Maggie Borski, a 24-year-old Temple law student, is looking to distinguish herself in a Northeast Philly state House primary that is said to have nearly a dozen possible candidates, all eager to succeed the 177th District’s retiring GOP Rep. John Taylor.

But the Democrat says she has at least one advantage in a race that’s likely to attract more candidates named “Sean” than female contenders.

“I just want to point out that I’m the only (declared) female candidate – and only 20 percent of the General Assembly is made up of women,” she said last week. “And there’s a lot that Pennsylvania could improve upon – we’ve got to start putting women in a place of leadership, promoting equal pay and even just health care and child care for women.”

She has other edges in the crowded race. She will enjoy the support of her father, longtime U.S. Rep. Bob Borski, who held office from 1983 to 2003. She also counts former Gov. Ed Rendell as a backer – the latest in a string of races where Rendell is trying to play kingmaker by supporting younger, progressive upstarts. Her brother works for Treasurer Joe Torsella and former Philadelphia DA candidate Joe Khan is also supporting her bid.

Borski is running on familiar liberal planks: pro-education funding, pro-diversionary court for opioid users and, despite the trades backing another candidate, she’s vocal about her union support. 

She’s also a proponent of sanctuary cities like Philadelphia, where law enforcement has refused to detain individuals suspected of immigration violations on behalf of federal authorities. It’s an issue that helped local GOP state Rep. Martina White win votes in the Northeast’s more Republican-leaning neighborhoods.

“I went to the same grade school as Martina. I know her. I give her a lot of credit, but ideologically, we’re pretty different,” Borski said. “I think being a sanctuary city is for the best. Whoever is causing crimes, there are people who are from the US and there’s a handful of people who aren’t.”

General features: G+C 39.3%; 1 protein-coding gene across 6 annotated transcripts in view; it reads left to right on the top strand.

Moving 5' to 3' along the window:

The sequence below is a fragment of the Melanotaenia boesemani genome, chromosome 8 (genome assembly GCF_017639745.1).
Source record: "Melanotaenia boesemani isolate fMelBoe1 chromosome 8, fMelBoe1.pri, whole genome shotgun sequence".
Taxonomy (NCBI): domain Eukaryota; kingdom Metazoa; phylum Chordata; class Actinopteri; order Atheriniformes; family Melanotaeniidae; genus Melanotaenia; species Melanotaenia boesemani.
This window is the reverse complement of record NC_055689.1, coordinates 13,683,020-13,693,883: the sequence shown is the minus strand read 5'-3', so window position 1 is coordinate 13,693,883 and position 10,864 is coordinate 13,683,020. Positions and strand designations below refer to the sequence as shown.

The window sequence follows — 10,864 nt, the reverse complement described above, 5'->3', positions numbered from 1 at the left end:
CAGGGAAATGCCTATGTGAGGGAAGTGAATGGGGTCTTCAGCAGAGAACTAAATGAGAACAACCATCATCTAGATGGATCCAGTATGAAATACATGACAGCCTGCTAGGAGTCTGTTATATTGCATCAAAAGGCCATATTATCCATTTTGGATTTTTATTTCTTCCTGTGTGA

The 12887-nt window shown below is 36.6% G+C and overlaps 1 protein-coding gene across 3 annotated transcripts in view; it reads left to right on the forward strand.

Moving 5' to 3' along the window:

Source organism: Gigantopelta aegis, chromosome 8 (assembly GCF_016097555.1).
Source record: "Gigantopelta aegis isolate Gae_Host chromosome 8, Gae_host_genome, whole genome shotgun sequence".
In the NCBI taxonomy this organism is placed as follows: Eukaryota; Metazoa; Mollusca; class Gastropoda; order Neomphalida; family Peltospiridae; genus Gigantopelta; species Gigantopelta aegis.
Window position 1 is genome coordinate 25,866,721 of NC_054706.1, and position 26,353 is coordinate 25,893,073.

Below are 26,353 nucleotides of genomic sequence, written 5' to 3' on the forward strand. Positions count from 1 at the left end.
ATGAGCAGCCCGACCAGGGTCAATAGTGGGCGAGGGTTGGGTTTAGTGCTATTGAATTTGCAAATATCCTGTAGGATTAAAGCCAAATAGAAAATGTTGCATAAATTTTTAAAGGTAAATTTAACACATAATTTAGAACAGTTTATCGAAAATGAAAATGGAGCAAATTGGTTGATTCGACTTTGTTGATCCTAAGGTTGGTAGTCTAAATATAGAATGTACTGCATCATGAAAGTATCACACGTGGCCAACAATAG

In addition to graduating from law school right around the primary – the Philly native is likely to face some stiff competition: A bevy of local ward leaders and council staffers are said to be considering runs. One candidate, bar owner, Sean Kilkenny, has already scored the endorsement of the influential building trades, despite carrying baggage from a racially charged T-shirt scandal in 2008.

The seat, which has not been contested since the 1980s, has attracted a staggering level number of possible contenders for a seat that has trended blue during Taylor’s time in office: no fewer than four men named “Sean” are said to be interested and two even have identical names. 

Borski, Kilkenny; immigration lawyer Joe Hohenstein, who ran against Taylor last year; Iraq war vet Sean Patrick Wayland; and Justin Salmasi, a sales exec, are all declared. 

But the list of individuals possibly eyeing a run goes on.

Tom Forkin, a ward chair and aide to state Rep. Mike Driscoll; community activist Dan Martino; ward leaders Harry Enggasser and Dan Savage; Patty-Pat Kozlowski, a Parks and Recreation employee; and Sean K. McMonagle, an aide to Councilman Mark Squilla, are all said to be interested. Another man, also named Sean McMonagle, who described himself as the head of the seemingly non-existent “Philadelphia Community Development Corporation” also told City&State PA he intended to run.

Given Taylor’s long legacy as a popular Republican in a Democratic city, 55th Ward leader Chris Vogler; Brian Caputo, a onetime aide to Councilman Brian O’Neill; and community activist Pete Smith are all said to be considering a shot for the GOP nomination in the 177th.